“To my team-mates throughout the year I couldn’t be more proud of the way you fought back. With the group we’ve got I know we’ll be back next year.”

Swans’ coach John Longmire, who won a premiership flag in only his second season as a senior coach, praised Hawthorn and his counterpart Alastair Clarkson.

“You’re a fantastic club we really admire the way you go about it, we’ve had some fantastic tussles this year, this was another one – I’m sure there’s more to come,” he said.

“Thank you to our fans, we saw that much red and white at the parade on Friday we knew we would have big support (today) and we have … Lastly, I’d like to thank our footballers led by Macca and Goodesy … never say die is a great attitude, and you did it boys.”

By the usual metrics, Sydney should not have won the game – the Swans were beaten at the clearances (by 23), in contested possessions (by 26) and forward entries (by 18).

The missing piece of this puzzle was Sydney’s defensive pressure and rebounding out of defence, which kept the Hawks much-vaunted attack quiet for long enough – just – to get over the line.

Sydney had 46 rebound 50s to Hawthorn’s 26, and a massive 110 tackles to the Hawks’ 84.

The Swans’ defensive line absorbed the wave of Hawthorn attacks and more importantly did damage on the way back, with counter-attacking football that created goals at key points during the game.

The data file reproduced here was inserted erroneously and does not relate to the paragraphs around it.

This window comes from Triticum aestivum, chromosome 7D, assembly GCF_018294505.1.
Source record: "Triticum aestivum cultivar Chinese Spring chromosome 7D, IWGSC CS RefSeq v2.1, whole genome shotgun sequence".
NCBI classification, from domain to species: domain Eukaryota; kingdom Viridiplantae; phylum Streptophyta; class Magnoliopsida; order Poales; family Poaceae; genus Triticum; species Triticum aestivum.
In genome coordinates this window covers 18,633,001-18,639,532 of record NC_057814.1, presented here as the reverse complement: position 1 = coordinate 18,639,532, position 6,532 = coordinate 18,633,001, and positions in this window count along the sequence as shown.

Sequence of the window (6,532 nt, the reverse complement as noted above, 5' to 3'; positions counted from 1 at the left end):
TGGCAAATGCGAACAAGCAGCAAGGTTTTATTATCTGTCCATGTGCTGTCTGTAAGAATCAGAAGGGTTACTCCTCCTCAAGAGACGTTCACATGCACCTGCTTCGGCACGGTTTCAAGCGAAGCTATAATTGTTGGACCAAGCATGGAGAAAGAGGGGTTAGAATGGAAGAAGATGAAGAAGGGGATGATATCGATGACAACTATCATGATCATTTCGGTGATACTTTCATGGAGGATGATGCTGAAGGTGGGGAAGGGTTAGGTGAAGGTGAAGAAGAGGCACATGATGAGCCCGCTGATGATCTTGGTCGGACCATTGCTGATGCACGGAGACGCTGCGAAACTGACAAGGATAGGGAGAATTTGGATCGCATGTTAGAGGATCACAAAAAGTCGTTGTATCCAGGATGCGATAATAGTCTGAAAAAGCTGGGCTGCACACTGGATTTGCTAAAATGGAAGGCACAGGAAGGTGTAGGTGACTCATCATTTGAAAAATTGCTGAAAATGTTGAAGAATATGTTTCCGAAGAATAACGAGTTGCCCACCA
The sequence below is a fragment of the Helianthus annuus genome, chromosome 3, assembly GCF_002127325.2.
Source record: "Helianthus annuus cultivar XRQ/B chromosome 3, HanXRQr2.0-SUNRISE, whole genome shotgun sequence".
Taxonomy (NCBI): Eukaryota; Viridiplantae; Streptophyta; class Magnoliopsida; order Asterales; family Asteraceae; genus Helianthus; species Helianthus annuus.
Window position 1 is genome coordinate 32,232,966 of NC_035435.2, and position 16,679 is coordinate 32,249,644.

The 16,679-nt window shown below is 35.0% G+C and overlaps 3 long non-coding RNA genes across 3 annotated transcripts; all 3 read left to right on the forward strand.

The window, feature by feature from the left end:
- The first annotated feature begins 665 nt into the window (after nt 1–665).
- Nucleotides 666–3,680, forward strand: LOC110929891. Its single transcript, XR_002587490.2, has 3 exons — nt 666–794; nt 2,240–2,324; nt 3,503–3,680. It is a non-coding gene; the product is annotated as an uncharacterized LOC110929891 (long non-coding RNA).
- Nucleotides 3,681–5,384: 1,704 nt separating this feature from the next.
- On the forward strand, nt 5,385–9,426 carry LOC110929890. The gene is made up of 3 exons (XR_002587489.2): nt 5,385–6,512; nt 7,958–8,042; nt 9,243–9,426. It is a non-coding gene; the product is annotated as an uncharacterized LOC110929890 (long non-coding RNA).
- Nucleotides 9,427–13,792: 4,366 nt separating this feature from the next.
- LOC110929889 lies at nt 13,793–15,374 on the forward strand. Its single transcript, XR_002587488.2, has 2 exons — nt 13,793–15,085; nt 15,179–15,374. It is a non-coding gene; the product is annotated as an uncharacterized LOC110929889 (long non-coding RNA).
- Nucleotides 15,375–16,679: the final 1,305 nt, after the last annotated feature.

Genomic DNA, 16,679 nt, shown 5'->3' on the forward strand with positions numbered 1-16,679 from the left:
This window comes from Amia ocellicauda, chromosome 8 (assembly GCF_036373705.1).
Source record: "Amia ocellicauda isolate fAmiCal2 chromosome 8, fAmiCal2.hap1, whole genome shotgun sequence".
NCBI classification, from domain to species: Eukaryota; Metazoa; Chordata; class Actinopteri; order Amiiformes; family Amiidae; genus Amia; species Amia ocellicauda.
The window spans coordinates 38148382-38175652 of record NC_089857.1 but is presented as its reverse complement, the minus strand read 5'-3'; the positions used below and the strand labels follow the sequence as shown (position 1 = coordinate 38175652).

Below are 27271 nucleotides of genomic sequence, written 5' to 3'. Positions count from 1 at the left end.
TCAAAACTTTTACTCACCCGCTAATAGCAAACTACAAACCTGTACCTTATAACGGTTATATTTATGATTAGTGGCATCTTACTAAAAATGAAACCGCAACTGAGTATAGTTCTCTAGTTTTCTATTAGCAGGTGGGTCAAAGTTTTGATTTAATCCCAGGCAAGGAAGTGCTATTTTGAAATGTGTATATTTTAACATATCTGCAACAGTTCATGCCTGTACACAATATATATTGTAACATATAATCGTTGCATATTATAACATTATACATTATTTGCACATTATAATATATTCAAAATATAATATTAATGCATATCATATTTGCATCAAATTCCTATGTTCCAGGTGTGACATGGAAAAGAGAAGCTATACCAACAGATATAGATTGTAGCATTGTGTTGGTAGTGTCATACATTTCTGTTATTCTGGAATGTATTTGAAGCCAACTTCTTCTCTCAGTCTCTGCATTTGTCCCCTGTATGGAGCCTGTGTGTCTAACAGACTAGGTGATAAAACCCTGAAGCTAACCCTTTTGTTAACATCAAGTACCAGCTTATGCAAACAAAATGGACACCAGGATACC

Rebound power

There were many game-changing moments, but if one encapsulated the reasons behind Sydney’s win, it came at the 14-minute mark of the second term.

The Hawks had appeared unstoppable, with goals from Lance Franklin, Luke Breust and Jack Gunston threatening to break the game wide open.

Sydney had regrouped, however, with three on the trot from Josh Kennedy, Kieren Jack and Jarrad McVeigh to regain some momentum.

The Hawks needed to stop the flow, and they looked likely to do so, delivering the ball deep inside 50 to a contest.

Standing in their way was 20-year-old Alex Johnson, who corralled the ball and pivoted quickly to turn defence into attack.

He switched the ball to Malceski, who went straight up the corridor and found another Swans’ young gun Daniel Hannebery, who booted it long to spearhead Sam Reid, and the 20-year-old bounced the ball clear from 40m.

Within 15 or 20 seconds the Swans had engineered an effective 12-point turnaround, and they would go into half-time 16 points to the good.

Hawks rally

There were real and logical reasons why Hawthorn was favourites going into the grand final, and their playing group proved why in the third term.

Goals to Kennedy and Roberts-Thomson had pushed the Swans out to a 28-point lead in the first 10 minutes of the quarter.